1995 Jeep Grand Cherokee Problems

RepairPal has identified the most common problems with the 1995 Jeep Grand Cherokee as reported by actual vehicle owners. We'll tell you what the problem is and what it'll take to fix it.

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Known Problems

The AC evaporator drain commonly clogs and causes water to leak onto the passenger side floor. A sloshing noise may also be heard from the water inside the heater housing. Decaying organic debris in the housing may cause an odor. A service bulletin (TSB 24-06-96) was released; it describes how to clean the drain tube without removing the heater AC housing.

A no crank or no start condition may develop due to electronic lockup of the wireless control module (WCM), also referred to as the Sentry Key Remote Entry Module (SKREEM). When this module fails the remote keyless entry system will also not operate. The WCM is commonly replaced to correct this concern.

The AC/heater (HVAC) system may unexpectedly switch to the defrost mode when accelerating. This system is operated by engine vacuum and should be inspected for any vacuum leaks if this problem develops.  There is also a revised vacuum check valve available to address this concern.

Excessive gear noise can indicate differential bearing failures.

Loose or worn suspension and steering components can cause a wobble or shaking in the steering wheel. It may happen at a certain speed and subside as the vehicle accelerates through the range. Tire balance can contribute to this as well.

If the downstream (rear) oxygen sensor wiring harness contacts the propeller (drive) shaft, it can damage the oxygen sensor and the wiring harness for the sensor, and/or cause Check Engine Light illumination. The wiring harness should be repaired and secured away from propeller shaft.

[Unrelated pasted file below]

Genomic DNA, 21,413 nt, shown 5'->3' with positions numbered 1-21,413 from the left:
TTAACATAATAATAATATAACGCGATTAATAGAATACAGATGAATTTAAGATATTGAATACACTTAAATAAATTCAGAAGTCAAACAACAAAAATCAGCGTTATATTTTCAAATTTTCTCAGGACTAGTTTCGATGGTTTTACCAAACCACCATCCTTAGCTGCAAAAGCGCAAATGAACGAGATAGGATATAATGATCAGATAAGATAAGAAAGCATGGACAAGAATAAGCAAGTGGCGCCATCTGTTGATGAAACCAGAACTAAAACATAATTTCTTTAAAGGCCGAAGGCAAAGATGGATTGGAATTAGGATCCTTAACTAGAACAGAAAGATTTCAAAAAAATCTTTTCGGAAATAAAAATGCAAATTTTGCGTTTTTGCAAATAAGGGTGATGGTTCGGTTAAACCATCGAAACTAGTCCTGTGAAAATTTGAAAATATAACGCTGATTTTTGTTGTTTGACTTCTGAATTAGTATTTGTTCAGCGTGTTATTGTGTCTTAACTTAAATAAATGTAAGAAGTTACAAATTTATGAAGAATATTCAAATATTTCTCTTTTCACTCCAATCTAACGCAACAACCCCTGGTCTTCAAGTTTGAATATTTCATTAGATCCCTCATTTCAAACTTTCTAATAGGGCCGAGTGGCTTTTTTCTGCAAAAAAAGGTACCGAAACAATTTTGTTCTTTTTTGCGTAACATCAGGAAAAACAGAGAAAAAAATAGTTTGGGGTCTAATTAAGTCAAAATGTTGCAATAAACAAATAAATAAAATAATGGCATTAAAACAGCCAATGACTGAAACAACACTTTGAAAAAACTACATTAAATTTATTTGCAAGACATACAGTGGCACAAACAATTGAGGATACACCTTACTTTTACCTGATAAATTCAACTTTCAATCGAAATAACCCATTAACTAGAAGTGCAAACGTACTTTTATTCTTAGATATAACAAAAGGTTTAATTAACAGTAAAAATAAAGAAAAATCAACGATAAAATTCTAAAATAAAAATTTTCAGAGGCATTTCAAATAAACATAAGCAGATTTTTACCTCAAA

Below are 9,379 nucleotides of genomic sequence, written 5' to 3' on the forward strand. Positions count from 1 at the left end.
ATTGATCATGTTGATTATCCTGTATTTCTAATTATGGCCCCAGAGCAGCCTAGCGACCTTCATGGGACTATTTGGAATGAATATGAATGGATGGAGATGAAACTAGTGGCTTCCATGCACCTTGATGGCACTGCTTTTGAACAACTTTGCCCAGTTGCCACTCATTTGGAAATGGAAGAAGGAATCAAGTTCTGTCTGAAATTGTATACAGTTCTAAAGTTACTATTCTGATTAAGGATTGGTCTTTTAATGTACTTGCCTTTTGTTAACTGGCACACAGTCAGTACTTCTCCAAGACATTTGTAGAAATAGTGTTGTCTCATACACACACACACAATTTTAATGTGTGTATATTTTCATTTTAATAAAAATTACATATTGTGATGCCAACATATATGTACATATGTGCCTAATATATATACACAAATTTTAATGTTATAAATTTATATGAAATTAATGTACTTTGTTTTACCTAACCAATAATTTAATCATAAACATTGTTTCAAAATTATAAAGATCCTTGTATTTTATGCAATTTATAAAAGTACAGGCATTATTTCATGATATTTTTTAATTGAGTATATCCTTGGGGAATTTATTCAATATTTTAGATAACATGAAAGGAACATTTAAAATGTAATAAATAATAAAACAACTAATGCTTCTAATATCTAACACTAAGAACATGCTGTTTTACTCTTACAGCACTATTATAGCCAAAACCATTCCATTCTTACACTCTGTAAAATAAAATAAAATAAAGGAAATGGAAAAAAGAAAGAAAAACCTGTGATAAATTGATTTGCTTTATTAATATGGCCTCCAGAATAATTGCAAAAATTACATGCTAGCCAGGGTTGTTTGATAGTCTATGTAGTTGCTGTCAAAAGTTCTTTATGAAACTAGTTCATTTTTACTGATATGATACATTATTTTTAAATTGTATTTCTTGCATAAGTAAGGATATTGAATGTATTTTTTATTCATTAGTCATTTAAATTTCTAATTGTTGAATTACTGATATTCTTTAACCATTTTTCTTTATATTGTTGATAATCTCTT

Leaks at the front and/or rear differential pinion seal and from the transfer case are common. Leakage from the transfer case normally occurs at the case-mating surfaces and require removal of the transfer case to reseal.

External oil leaks from the valve cover gaskets, intake manifold gaskets (front or rear), and the rear crankshaft seal area are common. The rear main seal is an unlikely source. Normally, leaks in this area are from the bearing cap mating surfaces as well as the sealing surface between the oil pan and bearing cap.

On the 3.9L V6 and 5.9L V8 the engine oil leaks at the distributor can be misdiagnosed as leaks from the intake manifold seal, oil pan gasket, or rear crankshaft (rear main) seal. A revised distributor is available if oil is found inside the distributor.

On 3.9L V6 and 5.9L V8 engines, the intake manifold gasket may leak and cause increased oil consumption and a spark knock during acceleration; the gasket should be replaced.

A ticking type noise may be noted from the engine area due to an exhaust manifold that has cracked where the pipes are welded; cracked manifolds should be replaced.

Due to warped front brake rotors or variations in the thickness of the rotors, brake pulsations may develop. The best method to reduce pulsations is to use an "On the Car" brake lathe (as long as the rotors are suitable for turning). "On the Car" equipment can correct variations (or "runout") in the rotor surfaces because it also corrects variations in other components (e.g. the hub).

If the oil filter casing shows signs of distortion from excessive oil pressure, the oil pump should be replaced.

Sway bar bushings made from a different material were released to solve a squeaking problem (usually when driving over bumpy roads).